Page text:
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-   -   Upgrading from Superzoom to DSLR (https://forums.steves-digicams.com/what-camera-should-i-buy-80/upgrading-superzoom-dslr-155000/)

zoofan May 10, 2009 1:42 PM

Upgrading from Superzoom to DSLR
 
I currently own a Panasonic FZ-18 and the Panasonic TZ-5. I am looking to go to a DSLR. I attended a program for my son the other night and was disappointed with the quality of photos that I got as it was in low light. Trying various settings on both cameras. I had considered another Superzoom however my brother in law got a little better pictures not much with his FZ-28. I love my Superzooms but want to upgrade as the photography bug has hit me pretty well.

I would like for the DSLR to be 10mp and have the stabilzation in the camera body if at all possible. I was looking at purchasing one additional lens as well for wildlife photography as well. I am not particular to a certain brand so its not all that important on that. Have considered Sony,Canon, Nikon and Pentex. Any insights to a good camera that meets this and a lens would be appreciated.

Thanks

TCav May 10, 2009 3:43 PM

Pentax, Sony and most Olympus dSLRs use sensor shift image stabilization in the camera body.

For indoor events in low light (as if there's another kind) you'll need a telephoto lens with a large aperture. The aperture should be at least f/2.8, and larger would be better, but zoom lenses max out at f/2.8. To get a larger aperture, you'll need a prime (fixed focal length) lens. Among the threee brands I mentioned, Sony has the best selection of long fast prime lenses. Olympus does have a 35-100mm f/2.0 zoom lens, but it's ~$2,400, and it might be long enough. For fast zoom lenses Olympus makes a 90-250mm f/2.8 (~$6,000) and Sony has a 70-200mm f/2.8 (~$1,800). There's the Sigma 70-200/2.8 ($800 for Olympus, Pentax and Sony), the Tamron 70-200/2.8 ($700 for Pentax and Sony), the Sigma 50-150/2.8 ($650 for Pentax and Sony), and the Pentax 50-135/2.8 ($750 for Pentax.)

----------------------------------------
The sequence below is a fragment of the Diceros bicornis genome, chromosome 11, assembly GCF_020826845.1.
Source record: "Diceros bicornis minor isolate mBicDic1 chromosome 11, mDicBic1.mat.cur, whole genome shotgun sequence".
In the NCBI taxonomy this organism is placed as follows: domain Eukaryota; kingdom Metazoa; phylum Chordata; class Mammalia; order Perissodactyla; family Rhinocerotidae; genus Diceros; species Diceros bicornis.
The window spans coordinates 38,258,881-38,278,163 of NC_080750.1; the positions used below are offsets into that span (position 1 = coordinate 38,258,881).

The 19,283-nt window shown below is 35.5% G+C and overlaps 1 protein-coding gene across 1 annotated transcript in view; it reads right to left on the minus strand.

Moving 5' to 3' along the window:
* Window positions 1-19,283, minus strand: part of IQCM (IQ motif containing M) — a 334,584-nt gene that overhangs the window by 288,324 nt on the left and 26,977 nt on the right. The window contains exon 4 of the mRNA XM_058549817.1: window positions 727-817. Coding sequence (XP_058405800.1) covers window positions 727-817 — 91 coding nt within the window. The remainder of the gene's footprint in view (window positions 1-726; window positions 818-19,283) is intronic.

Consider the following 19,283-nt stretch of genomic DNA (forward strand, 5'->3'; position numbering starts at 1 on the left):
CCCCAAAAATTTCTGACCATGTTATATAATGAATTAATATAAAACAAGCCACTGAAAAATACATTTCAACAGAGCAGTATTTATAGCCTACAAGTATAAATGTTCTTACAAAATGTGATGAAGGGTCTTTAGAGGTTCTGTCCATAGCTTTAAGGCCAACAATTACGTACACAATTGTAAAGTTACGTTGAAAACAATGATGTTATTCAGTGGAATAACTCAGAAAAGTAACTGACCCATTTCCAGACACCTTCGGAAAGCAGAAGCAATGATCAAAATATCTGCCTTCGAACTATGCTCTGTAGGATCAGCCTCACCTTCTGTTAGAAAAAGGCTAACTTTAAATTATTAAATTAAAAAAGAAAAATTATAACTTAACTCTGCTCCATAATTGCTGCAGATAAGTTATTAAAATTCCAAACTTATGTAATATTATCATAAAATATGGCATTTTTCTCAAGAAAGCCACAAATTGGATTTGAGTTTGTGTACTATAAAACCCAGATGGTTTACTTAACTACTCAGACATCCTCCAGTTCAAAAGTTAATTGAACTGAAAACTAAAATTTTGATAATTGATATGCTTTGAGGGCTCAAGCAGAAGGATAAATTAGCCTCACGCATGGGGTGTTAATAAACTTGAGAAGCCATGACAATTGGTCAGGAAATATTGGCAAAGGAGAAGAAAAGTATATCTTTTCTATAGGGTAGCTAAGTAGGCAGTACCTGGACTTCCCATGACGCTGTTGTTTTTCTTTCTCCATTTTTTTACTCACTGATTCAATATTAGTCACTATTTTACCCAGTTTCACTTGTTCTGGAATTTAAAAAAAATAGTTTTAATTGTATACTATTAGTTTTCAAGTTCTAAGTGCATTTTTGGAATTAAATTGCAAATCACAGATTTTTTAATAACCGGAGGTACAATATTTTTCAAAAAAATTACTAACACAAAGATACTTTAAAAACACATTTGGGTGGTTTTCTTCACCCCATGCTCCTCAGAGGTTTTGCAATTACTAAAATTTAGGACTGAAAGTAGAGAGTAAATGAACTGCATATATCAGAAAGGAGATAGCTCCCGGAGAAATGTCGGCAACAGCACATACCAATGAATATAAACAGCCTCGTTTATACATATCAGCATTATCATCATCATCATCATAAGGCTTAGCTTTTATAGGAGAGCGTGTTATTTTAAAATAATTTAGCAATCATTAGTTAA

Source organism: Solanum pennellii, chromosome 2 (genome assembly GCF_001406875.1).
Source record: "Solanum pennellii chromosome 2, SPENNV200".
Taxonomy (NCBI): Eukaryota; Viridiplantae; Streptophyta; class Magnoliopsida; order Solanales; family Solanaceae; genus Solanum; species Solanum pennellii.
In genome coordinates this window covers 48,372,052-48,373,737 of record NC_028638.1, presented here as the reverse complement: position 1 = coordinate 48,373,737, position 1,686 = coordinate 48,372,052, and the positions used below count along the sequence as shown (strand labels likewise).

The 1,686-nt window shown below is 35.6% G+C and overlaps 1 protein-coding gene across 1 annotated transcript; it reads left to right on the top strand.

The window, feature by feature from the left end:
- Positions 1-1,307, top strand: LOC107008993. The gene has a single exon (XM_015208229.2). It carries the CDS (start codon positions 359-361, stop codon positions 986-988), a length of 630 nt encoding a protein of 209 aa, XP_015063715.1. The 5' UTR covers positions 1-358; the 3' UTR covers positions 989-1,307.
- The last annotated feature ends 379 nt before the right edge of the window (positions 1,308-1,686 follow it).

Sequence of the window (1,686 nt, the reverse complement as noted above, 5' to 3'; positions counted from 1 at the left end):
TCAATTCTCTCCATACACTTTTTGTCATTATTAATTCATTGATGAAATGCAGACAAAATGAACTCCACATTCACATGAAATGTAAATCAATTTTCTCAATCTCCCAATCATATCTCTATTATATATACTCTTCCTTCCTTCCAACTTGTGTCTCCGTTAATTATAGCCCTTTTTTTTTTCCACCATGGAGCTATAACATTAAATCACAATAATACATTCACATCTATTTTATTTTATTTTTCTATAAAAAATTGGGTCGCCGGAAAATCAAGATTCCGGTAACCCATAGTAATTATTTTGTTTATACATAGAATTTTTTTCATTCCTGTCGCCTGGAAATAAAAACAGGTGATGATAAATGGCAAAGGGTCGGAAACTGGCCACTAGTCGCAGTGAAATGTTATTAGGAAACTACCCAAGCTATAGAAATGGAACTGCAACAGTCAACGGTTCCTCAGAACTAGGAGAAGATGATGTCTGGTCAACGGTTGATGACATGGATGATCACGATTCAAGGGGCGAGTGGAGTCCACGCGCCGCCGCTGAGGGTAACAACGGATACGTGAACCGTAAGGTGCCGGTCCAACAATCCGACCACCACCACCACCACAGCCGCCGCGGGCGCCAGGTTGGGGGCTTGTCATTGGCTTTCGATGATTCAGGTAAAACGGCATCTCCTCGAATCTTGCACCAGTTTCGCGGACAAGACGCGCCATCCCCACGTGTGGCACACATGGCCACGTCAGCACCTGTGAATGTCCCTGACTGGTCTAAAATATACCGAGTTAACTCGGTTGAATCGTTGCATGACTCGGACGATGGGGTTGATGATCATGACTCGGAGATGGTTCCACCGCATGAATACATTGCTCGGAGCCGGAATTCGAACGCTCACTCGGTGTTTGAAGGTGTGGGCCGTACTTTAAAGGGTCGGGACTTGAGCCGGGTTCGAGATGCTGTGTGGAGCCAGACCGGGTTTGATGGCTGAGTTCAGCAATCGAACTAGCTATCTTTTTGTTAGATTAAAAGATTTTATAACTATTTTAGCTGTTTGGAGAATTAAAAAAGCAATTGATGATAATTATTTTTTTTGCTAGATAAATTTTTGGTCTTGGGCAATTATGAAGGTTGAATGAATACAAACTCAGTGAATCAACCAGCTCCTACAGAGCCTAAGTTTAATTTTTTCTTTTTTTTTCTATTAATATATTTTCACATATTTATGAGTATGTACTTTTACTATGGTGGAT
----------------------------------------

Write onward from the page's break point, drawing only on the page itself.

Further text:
ImKayd1 May 10, 2009 6:21 PM

A 2.8f zoom would be lovely but expensive. Make sure the dslr you get has the ability to go high ISO with low noise. The stats out on the new Nikon D90 in the high ISO range is really good. Read and compare. Good luck.

Suzan

TCav May 10, 2009 6:39 PM

Quote:

Originally Posted by ImKayd1 (Post 967814)
A 2.8f zoom would be lovely but expensive. Make sure the dslr you get has the ability to go high ISO with low noise.

Good high ISO performance is a good idea. It will let you use a large aperture (for low light) and a faster shutter speed (to reduce motion blur due to subject movement.) And a faster shutter speed reduces the potential for motion blur from camera shake, if you don't have a stabilized system.

peripatetic May 11, 2009 2:01 AM

Do you have a budget in mind?

All of the systems are very good, so it's hard to go too badly wrong, but with a budget we might be able to suggest what gets you best value at the moment. These things change over time.

Also an idea of the sort of things you want to take photographs of would help, as well as your limits on size and weight. Some people really prefer a small camera, and others don't mind something a bit larger.

dougsmit May 11, 2009 12:56 PM

IS in body?
 
Insisting on IS in body will limit your choices since neither Canon nor Nikon play that game. Both companies, however, sell two lens kits with two IS (VR) lenses aimed at exactly your part of the market. I shoot Canon but see no great problem with the Nikon option and would take either of them as a good entry level DSLR. Certainly you could step up higher in either brand if money is no object but I'd check out the Canon XSi with 18-55 IS and 55-250 IS bundle.